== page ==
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The Student News Site of Stony Brook University

The Statesman


Staller Spring Film Series: “Macbeth” review

Macbeth Cast at Cannes Music Festival 2015 PC Georges Biard
Michael Fassbender, left, Marion Cotillard, center, and director Justin Kurzel, right, promoted the latest film adaptation of Shakespeare’s “Macbeth” at the 2015 Cannes Film Festival. The movie was featured in the Spring Film Series at the Staller Center on April 8. PHOTO CREDIT: GEORGES BIARD.

“Macbeth,” the latest film featured in the Spring Film Series, premiered at the Staller Center on April 8.

Directed by Justin Kurzel (“Snowtown,” the forthcoming “Assassin’s Creed”), the adaptation of the Shakespeare classic  stars Michael Fassbender as the tragic hero and Marion Cotillard as the conniving Lady Macbeth.

While there are a few minor changes from the source material, “Macbeth” bears a great resemblance to its source material.

The film rarely strays from the original play and makes excellent use of Shakespearean dialogue.

This fact, along with the Scottish accents and impersonations, sometimes makes the dialogue and speeches difficult
to understand.

Still, one does not have to be a Shakespeare buff to appreciate the most recent interpretation
of “Macbeth.”

From the hauntingly beautiful landscapes to the striking cathedral interiors, “Macbeth” is a visual marvel.

The bleak, almost inhospitable atmosphere of medieval Scotland is perfectly captured by Kurzel and cinematographer Adam Arkapaw. In fact, the film succeeds so well in this regard that many of the scenes are distressing simply because of the way they are shot. Even the daytime scenes are cold and unforgiving.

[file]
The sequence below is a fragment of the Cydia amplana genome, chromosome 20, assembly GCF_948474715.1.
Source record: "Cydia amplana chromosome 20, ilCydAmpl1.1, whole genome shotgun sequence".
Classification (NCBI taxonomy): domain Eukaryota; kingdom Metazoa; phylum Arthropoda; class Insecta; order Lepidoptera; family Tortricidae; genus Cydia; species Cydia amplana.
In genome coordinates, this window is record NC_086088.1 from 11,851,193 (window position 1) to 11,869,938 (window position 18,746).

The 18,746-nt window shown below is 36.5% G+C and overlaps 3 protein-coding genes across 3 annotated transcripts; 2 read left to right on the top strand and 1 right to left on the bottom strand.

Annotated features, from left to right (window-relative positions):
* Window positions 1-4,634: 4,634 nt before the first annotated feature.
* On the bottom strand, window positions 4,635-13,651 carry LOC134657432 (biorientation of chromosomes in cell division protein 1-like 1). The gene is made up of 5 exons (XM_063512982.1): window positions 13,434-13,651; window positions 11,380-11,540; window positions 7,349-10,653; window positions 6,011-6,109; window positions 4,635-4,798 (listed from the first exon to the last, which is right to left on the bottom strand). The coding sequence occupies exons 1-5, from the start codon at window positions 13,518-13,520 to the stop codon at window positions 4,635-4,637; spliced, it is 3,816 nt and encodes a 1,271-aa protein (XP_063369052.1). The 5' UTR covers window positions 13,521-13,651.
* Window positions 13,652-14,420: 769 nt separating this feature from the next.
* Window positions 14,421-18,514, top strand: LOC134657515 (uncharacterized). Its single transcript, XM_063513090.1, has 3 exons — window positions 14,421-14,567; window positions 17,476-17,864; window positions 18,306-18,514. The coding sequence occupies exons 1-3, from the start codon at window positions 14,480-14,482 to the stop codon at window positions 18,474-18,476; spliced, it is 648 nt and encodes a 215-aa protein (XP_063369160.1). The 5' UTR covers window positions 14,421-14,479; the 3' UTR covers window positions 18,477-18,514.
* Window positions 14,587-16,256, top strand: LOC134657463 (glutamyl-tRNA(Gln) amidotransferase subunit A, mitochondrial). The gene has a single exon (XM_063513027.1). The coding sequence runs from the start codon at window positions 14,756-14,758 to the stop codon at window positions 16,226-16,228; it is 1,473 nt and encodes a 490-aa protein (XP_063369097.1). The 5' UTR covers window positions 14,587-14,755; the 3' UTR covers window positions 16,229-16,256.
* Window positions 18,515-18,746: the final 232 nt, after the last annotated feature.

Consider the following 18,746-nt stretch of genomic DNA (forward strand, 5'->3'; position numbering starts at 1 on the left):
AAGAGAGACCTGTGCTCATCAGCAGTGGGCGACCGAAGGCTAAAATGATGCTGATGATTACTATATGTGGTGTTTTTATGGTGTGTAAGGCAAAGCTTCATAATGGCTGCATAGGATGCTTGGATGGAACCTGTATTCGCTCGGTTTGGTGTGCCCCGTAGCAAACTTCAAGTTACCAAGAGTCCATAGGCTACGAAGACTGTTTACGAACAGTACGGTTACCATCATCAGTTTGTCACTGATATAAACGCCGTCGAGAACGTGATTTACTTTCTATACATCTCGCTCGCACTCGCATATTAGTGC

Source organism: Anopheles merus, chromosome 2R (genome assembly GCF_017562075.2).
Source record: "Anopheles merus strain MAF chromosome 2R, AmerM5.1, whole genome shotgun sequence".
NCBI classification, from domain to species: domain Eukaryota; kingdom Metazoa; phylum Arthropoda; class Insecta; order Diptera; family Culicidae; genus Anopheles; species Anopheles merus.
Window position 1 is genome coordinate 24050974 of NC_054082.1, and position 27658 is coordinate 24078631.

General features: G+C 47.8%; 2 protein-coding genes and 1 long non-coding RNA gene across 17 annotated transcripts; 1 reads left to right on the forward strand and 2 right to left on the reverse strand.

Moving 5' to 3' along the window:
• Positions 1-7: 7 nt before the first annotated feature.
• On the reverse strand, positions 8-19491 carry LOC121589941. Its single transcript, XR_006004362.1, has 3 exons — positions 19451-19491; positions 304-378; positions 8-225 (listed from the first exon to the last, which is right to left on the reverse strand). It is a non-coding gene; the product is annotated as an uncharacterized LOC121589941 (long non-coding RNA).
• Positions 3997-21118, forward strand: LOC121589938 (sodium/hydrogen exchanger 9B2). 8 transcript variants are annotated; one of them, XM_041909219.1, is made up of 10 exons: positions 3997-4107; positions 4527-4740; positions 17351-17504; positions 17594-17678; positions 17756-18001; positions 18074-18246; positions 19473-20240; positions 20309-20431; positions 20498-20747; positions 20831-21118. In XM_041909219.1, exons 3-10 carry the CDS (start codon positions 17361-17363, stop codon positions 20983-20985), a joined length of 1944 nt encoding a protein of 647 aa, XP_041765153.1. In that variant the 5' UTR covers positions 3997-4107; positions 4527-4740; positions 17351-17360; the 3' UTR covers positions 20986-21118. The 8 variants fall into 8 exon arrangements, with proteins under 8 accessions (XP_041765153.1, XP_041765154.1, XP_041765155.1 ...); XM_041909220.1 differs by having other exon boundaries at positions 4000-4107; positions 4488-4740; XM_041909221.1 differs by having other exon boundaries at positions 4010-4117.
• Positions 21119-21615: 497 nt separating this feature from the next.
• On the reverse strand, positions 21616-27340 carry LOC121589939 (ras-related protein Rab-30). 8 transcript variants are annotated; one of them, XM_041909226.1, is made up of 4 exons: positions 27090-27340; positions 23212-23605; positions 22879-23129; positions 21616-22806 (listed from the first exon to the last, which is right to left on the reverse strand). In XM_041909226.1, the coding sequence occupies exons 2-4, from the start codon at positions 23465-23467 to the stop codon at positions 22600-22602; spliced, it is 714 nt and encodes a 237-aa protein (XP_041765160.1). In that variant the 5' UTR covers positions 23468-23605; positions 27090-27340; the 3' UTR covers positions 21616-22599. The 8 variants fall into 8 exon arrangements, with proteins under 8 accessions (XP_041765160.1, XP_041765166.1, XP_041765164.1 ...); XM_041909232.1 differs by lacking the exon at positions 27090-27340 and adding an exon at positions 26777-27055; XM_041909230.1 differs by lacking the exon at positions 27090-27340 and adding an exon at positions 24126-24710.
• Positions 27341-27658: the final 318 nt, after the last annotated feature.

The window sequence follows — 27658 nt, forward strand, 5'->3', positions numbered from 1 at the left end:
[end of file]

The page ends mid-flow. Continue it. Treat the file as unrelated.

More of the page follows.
The movie could have benefited from a slightly more vibrant color scheme, although the drained palette does work for the setting and from a
thematic standpoint.

Additionally, the few scenes that add splashes of color stand out in comparison to the majority of the film.

Apart from an overuse of slow motion, the action and battle scenes excel. Their hectic and relentless natures do wonders for the film’s gritty atmosphere, while also providing an interesting look at Macbeth himself.

The battle scenes are, as one might expect, particularly violent and gory.

Fortunately for any squeamish viewers, these scenes are few and far between.

In most Shakespeare adaptations, the critical success rests primarily on the shoulders of its lead actors.

This is no different for Kurzel’s “Macbeth.”

Following his powerful performances in “Twelve Years a Slave” and “Shame,” Fassbender continues to impress with his take on the tortured King
of Scotland.

Fassbender is right at home in the world of Shakespeare, perfectly balancing the gallantry and the cruelty that make Macbeth such an iconic character.

French actress Cotillard’s performance as Lady Macbeth is equally mesmerizing.

Cotillard masterfully displays the complexity and inner conflict of Macbeth’s wife.

The performances of the supporting cast are also quite strong, especially Sean Harris’ portrayal of Macbeth’s foil, Macduff.

Kurzel’s “Macbeth” is a worthy addition to the Shakespearean cinematic genre, combining powerful performances and beautiful cinematography with the timeless source material.

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